Does Renters Insurance Cover Broken Windows?

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  • Does Renters Insurance Cover Broken Windows?

Broken windows can cause a lot of chaos, and even more ensues when you’re trying to figure out who’s responsible for paying to repair it. In some cases, your renters insurance policy may have you covered. But the damage may be covered by another home insurance policy or, in many cases, you may be responsible for paying the out-of-pocket expenses yourself. Let’s take a deep dive.

Does Renters Insurance Cover Broken Windows?

Renters insurance won’t cover the cost to repair or replace a broken window in your own home if that damage was caused by you or someone else who lives in the home. But if someone else who’s not living in the home, such as your neighbor, breaks your window accidentally, their renters or home insurance policy could pay for the damage under the liability portion of the policy.

Also, since renters don’t own the property they live in, renters insurance doesn’t cover broken windows that were caused by things like hurricanes, earthquakes, other natural disasters or one of the common 16 covered perils. In those instances of damaged or broken windows, your landlord’s insurance policy would step in because it covers damage to their home.

The only other coverage you may have on your own policy is personal property coverage, which can help pay to repair or replace your personal belongings, like clothes and furniture, if the broken window was caused by a covered peril and damages your stuff. So your belongings would likely be covered if a tornado sends a tree through your window, allowing rain to pour through and cause water damage to your belongings. Let’s break down a few more scenarios.

Broken Window to Your Home

If you or someone who lives in your home breaks your window, your renters insurance policy wouldn’t provide any coverage for the broken window or damage to your belongings, if the window break caused damage. But if someone else who doesn’t live in your home, whether it’s the neighbor’s kid sending a baseball flying through your window or a rowdy guest who sends themselves through your window, you could be covered.

In the latter two scenarios, the neighbor or guest who broke your window would likely be held financially liable to repair or replace your broken window. If they have any type of home insurance policy, their policy’s liability coverage could step in and pay to repair or replace the window. They’d just need to file a claim with their insurer, pay the deductible and their insurer would step in to take care of the remaining cost.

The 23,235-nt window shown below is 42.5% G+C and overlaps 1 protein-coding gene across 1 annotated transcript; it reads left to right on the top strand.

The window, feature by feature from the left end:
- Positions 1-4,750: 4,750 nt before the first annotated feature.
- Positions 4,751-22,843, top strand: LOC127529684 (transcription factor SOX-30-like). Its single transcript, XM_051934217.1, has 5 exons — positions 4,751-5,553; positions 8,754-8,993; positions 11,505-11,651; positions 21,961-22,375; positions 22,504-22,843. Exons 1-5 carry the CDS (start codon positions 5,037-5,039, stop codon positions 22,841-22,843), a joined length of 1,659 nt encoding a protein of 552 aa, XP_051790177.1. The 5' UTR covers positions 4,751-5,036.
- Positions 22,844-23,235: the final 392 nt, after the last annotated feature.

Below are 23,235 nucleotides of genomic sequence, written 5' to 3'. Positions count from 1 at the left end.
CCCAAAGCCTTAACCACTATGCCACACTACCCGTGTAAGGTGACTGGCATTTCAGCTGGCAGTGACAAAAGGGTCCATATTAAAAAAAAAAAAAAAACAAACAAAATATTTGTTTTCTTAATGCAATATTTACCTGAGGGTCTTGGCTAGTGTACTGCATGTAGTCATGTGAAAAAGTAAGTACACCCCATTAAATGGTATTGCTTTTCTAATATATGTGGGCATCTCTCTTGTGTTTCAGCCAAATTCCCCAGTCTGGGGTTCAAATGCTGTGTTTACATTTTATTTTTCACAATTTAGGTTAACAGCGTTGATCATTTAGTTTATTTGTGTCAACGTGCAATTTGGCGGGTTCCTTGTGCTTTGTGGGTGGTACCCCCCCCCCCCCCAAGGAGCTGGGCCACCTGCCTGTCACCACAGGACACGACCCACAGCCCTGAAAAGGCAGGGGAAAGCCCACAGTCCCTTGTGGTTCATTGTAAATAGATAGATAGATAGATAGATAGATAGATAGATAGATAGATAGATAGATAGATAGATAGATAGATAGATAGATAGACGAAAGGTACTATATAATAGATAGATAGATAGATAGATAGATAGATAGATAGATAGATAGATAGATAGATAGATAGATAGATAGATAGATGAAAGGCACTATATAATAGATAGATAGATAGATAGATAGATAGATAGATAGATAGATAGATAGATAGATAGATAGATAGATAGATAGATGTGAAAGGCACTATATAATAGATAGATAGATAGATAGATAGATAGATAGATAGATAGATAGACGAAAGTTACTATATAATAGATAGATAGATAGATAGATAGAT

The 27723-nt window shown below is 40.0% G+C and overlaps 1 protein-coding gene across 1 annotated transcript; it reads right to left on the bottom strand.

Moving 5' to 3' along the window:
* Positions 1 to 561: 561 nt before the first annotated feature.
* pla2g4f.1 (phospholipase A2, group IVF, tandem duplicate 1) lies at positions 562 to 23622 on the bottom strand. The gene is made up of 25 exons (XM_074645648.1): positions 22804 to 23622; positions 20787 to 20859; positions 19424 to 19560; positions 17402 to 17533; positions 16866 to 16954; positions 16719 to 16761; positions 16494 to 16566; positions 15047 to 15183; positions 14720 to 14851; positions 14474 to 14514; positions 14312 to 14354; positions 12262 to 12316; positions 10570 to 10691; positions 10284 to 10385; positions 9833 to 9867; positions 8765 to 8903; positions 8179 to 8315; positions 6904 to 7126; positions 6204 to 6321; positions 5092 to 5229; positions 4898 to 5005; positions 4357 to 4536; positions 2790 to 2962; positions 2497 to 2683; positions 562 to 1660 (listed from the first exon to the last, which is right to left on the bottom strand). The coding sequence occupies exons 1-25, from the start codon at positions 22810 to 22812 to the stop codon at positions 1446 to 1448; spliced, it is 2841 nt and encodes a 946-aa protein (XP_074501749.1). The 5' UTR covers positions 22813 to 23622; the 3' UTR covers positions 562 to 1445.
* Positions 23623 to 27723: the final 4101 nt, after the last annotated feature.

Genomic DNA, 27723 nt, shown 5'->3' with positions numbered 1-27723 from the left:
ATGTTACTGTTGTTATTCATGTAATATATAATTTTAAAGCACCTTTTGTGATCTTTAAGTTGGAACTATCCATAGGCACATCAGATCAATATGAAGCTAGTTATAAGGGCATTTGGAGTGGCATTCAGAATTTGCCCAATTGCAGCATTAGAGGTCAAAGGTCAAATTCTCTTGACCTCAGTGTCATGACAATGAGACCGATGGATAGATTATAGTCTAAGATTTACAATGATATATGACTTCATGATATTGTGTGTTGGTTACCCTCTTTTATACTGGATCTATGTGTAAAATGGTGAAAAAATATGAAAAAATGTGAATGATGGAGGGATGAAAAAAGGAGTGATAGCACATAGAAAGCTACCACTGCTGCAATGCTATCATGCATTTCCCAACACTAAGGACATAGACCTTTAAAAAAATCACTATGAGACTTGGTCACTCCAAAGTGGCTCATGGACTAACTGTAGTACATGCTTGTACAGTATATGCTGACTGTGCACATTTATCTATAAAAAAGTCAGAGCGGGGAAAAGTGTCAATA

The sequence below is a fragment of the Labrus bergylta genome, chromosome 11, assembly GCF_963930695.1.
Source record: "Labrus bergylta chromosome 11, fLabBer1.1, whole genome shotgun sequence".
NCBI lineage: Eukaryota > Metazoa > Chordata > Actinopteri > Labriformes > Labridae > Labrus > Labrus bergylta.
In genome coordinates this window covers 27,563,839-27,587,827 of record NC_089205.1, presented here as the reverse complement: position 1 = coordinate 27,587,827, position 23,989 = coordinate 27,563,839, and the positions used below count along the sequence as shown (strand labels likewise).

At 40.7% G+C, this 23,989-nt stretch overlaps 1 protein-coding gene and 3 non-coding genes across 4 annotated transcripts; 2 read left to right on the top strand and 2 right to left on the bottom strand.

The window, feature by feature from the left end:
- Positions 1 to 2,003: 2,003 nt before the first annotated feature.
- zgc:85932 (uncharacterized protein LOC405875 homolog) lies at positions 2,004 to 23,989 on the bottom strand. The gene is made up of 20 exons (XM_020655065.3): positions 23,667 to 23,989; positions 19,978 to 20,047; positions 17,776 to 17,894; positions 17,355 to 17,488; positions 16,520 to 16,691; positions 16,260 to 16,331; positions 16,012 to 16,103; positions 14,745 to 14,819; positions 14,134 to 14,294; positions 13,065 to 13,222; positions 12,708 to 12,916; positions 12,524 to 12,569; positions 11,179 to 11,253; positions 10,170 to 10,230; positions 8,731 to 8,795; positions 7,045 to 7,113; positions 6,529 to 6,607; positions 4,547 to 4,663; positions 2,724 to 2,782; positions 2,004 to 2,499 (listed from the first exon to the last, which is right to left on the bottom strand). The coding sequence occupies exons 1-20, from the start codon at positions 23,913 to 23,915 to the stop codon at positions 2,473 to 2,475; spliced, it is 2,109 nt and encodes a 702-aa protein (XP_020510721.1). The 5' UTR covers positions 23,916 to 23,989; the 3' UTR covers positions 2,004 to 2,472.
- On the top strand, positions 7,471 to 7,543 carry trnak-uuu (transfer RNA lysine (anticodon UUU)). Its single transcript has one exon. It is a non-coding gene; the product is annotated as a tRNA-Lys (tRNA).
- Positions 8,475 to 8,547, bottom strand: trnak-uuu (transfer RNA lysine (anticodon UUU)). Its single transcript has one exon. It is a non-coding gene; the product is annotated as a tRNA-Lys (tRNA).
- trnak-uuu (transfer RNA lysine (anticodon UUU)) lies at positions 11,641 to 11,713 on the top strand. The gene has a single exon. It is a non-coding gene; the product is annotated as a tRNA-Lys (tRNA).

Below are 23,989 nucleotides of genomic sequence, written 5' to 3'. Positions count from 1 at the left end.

Broken Window You Caused to Someone Else’s Home

In a similar scenario as above, you could also be held financially liable to pay for the damage you cause to someone else’s window. So if you were the one who accidentally sent a baseball through your neighbor’s window, your renters insurance’s personal liability coverage could help pay for the damage. All you’d need to do is file a claim with your insurer, pay the deductible and they’d cover the remaining costs.

But filing a claim may not always be in either party’s best interest. Sometimes it makes a lot more sense to pay for the damages yourself so you don’t have an insurance claim going on your record. Let’s take a deeper dive into when it may or may not make sense to file a claim.

Is Filing a Broken Window Insurance Claim Worth It?

Sometimes filing a renters insurance claim for a broken window just doesn’t make a lot of sense. When you file a claim, that claim goes on your insurance record and stays there for several years. The more claims you file, the riskier you become to insurers. They typically offset this risk by simply refusing to cover you or raising the cost of your renters insurance premiums.

Since replacing windows in a home can be relatively cheap, it usually makes more sense to pay for the repairs out of your own pocket rather than filing a claim against your insurance. When you file a claim, you must pay your deductible before your insurer steps in to cover any amount.

Deductibles for renters are typically anywhere from $250 to $1,000 per claim. You set your amounts, so you’ll want to check your policy before filing a claim to see what your cost would be. If the cost to repair the window is lower than your deductible, you shouldn’t file a claim because your insurer won’t fork over any money and you’ll have a claim on your record.

But even if you have a $250 deductible and the window costs $600 to repair, it still may not make a lot of sense to file a claim. In this instance, you’d theoretically pay $250 toward the broken window and your insurer would pay the rest ($350). In this scenario, you’d be better off paying the additional $350 to deter a claim from going on your record.

If you accidentally broke a custom window, such as a full-length door window with engravings or a stained-glass window, that’s where you may want to consider filing a claim. Those types of windows can easily cost thousands of dollars. If the broken window costs $4,000 to repair or replace and your deductible is $250 to $1,000 per claim, you’d save yourself a pretty penny by filing a claim and only being financially responsible for your deductible.

Protect Your Belongings With Renters Insurance

Averaging just $12 per month, renters insurance can protect your belongings for the cost of a few cups of coffee.

The editorial content on Clovered’s website is meant to be informational material and should not be considered legal advice.

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